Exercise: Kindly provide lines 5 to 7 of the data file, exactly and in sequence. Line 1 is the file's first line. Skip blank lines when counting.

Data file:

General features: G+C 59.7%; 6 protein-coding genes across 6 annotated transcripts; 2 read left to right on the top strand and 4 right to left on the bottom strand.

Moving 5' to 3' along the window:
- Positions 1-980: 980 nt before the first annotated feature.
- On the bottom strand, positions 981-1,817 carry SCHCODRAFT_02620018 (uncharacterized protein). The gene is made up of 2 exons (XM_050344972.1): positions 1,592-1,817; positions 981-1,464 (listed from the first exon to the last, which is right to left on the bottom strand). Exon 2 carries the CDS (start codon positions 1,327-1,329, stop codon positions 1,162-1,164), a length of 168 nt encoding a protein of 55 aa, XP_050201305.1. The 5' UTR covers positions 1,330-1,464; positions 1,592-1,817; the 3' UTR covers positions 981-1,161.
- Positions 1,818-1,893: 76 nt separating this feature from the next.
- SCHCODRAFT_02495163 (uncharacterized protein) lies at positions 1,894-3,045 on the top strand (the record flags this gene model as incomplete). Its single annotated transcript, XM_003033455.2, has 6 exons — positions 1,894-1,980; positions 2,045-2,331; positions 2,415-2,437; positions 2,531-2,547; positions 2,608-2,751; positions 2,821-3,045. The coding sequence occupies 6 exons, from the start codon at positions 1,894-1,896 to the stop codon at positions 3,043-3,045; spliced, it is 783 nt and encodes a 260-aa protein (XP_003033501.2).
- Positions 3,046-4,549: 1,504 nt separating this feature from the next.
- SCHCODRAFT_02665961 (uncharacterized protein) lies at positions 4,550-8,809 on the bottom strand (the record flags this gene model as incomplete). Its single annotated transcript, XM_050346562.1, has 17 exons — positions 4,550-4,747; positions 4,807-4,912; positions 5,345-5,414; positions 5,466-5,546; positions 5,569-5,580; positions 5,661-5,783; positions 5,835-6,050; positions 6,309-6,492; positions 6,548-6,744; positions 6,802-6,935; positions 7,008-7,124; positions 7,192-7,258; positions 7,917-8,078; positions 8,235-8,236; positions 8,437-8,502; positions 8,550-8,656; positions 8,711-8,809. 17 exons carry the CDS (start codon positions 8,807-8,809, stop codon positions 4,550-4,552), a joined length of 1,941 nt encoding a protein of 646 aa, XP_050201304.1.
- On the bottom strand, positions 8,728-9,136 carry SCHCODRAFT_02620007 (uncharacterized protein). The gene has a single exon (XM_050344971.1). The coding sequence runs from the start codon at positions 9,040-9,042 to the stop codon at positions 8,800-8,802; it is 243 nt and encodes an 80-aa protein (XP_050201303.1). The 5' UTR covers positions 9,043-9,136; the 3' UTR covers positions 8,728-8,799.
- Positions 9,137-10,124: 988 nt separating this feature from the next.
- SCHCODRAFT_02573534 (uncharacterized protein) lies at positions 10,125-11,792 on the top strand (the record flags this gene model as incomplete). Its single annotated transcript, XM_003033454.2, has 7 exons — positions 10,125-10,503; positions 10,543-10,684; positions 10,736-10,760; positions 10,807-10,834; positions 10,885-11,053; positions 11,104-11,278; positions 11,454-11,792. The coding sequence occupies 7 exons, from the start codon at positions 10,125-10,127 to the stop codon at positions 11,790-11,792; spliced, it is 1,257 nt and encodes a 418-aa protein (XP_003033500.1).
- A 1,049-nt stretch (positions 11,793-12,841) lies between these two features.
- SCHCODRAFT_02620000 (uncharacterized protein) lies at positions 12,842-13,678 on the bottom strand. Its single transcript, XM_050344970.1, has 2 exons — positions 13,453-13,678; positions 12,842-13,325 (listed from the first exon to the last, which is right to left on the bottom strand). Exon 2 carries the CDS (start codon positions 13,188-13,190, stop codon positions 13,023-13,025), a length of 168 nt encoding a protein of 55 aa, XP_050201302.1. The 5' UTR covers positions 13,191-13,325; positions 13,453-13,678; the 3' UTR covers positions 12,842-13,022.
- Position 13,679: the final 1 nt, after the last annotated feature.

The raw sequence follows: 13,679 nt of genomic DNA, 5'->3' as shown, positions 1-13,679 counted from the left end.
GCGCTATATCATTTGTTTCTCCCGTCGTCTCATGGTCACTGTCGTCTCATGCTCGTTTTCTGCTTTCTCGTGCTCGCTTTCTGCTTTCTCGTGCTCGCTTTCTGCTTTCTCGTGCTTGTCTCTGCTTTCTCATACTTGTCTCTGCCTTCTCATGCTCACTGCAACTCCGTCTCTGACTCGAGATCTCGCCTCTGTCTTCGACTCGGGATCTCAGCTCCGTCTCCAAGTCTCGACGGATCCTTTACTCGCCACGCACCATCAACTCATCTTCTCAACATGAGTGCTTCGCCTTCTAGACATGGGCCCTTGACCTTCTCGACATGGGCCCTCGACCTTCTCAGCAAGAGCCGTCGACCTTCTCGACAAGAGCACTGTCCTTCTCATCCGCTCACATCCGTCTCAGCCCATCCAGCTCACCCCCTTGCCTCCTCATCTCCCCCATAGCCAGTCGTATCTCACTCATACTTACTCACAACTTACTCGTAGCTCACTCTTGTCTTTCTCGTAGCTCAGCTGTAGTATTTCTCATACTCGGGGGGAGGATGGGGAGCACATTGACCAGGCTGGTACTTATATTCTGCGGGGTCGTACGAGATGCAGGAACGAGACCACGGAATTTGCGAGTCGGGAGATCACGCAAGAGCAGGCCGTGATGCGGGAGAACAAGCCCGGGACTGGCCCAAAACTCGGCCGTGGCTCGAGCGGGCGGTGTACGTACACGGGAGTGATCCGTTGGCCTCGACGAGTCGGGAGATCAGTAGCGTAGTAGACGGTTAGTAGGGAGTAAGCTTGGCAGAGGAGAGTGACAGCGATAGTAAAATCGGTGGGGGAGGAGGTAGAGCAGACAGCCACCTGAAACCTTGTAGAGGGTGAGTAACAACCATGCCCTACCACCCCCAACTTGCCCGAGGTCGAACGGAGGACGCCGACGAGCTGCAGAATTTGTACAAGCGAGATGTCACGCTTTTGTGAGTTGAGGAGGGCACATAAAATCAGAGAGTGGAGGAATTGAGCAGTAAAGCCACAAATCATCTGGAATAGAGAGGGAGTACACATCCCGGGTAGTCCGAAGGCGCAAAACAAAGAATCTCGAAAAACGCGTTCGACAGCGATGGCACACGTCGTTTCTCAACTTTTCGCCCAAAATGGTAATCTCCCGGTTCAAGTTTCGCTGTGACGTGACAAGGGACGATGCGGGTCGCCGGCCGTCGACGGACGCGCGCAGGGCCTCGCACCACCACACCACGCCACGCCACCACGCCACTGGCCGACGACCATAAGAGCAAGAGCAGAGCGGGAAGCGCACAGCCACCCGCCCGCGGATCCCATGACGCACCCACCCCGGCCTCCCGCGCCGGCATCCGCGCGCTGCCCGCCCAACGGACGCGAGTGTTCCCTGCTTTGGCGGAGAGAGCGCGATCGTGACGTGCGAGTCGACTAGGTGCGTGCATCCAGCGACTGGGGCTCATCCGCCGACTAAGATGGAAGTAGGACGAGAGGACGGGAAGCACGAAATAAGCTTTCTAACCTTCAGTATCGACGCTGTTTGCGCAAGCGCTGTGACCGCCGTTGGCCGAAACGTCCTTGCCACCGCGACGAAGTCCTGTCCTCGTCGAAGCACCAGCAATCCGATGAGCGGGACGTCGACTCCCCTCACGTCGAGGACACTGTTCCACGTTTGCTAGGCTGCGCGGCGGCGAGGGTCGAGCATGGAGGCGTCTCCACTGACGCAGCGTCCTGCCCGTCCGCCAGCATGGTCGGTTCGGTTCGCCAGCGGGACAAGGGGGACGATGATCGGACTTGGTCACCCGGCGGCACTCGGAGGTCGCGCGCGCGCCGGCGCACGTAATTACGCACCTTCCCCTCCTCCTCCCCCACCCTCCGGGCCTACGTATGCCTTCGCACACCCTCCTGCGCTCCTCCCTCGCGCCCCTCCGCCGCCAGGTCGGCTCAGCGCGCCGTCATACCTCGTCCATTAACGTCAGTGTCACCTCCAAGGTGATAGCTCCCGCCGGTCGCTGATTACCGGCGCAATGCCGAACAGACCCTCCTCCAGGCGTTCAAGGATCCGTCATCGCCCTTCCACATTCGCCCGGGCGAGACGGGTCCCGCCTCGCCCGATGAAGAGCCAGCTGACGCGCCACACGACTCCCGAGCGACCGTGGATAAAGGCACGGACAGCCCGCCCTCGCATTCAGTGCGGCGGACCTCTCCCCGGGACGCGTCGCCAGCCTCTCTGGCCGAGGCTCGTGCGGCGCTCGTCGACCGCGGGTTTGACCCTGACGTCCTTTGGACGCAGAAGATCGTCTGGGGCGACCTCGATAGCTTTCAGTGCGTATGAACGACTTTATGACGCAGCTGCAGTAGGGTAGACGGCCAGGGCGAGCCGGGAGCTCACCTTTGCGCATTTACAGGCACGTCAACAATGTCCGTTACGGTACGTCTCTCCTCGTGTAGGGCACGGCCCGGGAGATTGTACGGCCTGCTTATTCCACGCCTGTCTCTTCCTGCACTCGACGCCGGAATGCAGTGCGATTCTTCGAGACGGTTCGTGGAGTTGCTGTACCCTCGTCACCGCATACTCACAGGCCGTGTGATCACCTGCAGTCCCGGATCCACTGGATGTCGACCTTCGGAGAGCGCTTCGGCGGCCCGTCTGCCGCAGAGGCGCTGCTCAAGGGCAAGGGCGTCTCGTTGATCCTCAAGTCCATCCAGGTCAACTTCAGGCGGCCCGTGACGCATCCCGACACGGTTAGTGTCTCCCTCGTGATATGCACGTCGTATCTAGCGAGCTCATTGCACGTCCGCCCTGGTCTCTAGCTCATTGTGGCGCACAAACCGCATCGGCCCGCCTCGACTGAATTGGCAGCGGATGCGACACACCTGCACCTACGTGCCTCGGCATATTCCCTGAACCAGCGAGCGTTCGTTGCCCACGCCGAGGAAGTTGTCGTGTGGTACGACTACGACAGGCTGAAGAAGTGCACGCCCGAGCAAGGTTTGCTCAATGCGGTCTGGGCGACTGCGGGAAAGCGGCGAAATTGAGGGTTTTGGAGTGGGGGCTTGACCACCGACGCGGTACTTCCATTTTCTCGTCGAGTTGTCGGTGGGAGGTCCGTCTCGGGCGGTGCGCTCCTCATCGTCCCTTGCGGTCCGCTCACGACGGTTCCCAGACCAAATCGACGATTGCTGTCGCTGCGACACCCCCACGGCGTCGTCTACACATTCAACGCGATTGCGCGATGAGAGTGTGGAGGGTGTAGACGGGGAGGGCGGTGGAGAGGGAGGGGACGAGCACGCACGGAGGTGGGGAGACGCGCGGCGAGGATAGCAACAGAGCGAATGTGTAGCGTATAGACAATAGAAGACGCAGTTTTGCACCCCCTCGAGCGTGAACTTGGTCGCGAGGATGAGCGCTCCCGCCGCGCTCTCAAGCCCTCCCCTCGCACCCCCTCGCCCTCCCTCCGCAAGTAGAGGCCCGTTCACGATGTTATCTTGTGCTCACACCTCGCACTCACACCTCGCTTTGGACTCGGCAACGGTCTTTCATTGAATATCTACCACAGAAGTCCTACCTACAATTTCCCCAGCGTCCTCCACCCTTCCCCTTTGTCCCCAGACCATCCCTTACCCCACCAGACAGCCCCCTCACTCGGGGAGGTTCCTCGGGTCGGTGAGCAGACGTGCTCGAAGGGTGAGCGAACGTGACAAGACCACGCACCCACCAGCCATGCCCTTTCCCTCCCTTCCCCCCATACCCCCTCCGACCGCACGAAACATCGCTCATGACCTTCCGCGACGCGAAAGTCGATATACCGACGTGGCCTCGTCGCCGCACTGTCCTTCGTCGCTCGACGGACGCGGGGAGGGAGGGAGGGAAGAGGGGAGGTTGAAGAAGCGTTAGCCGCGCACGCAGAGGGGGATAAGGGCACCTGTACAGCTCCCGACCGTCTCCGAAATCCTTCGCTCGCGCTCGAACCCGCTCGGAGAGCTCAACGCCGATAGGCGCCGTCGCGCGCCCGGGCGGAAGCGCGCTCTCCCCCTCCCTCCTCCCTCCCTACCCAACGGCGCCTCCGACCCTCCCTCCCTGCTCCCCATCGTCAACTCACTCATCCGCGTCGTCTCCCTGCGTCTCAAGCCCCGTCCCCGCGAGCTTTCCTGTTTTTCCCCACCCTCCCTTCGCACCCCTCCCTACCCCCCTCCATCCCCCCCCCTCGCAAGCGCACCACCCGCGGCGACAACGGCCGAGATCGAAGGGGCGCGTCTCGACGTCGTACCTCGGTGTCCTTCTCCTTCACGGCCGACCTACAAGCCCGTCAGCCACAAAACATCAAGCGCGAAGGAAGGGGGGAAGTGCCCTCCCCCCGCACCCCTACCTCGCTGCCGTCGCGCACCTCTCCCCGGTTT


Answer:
- Positions 1,818-1,893: 76 nt separating this feature from the next.
- SCHCODRAFT_02495163 (uncharacterized protein) lies at positions 1,894-3,045 on the top strand (the record flags this gene model as incomplete). Its single annotated transcript, XM_003033455.2, has 6 exons — positions 1,894-1,980; positions 2,045-2,331; positions 2,415-2,437; positions 2,531-2,547; positions 2,608-2,751; positions 2,821-3,045. The coding sequence occupies 6 exons, from the start codon at positions 1,894-1,896 to the stop codon at positions 3,043-3,045; spliced, it is 783 nt and encodes a 260-aa protein (XP_003033501.2).
- Positions 3,046-4,549: 1,504 nt separating this feature from the next.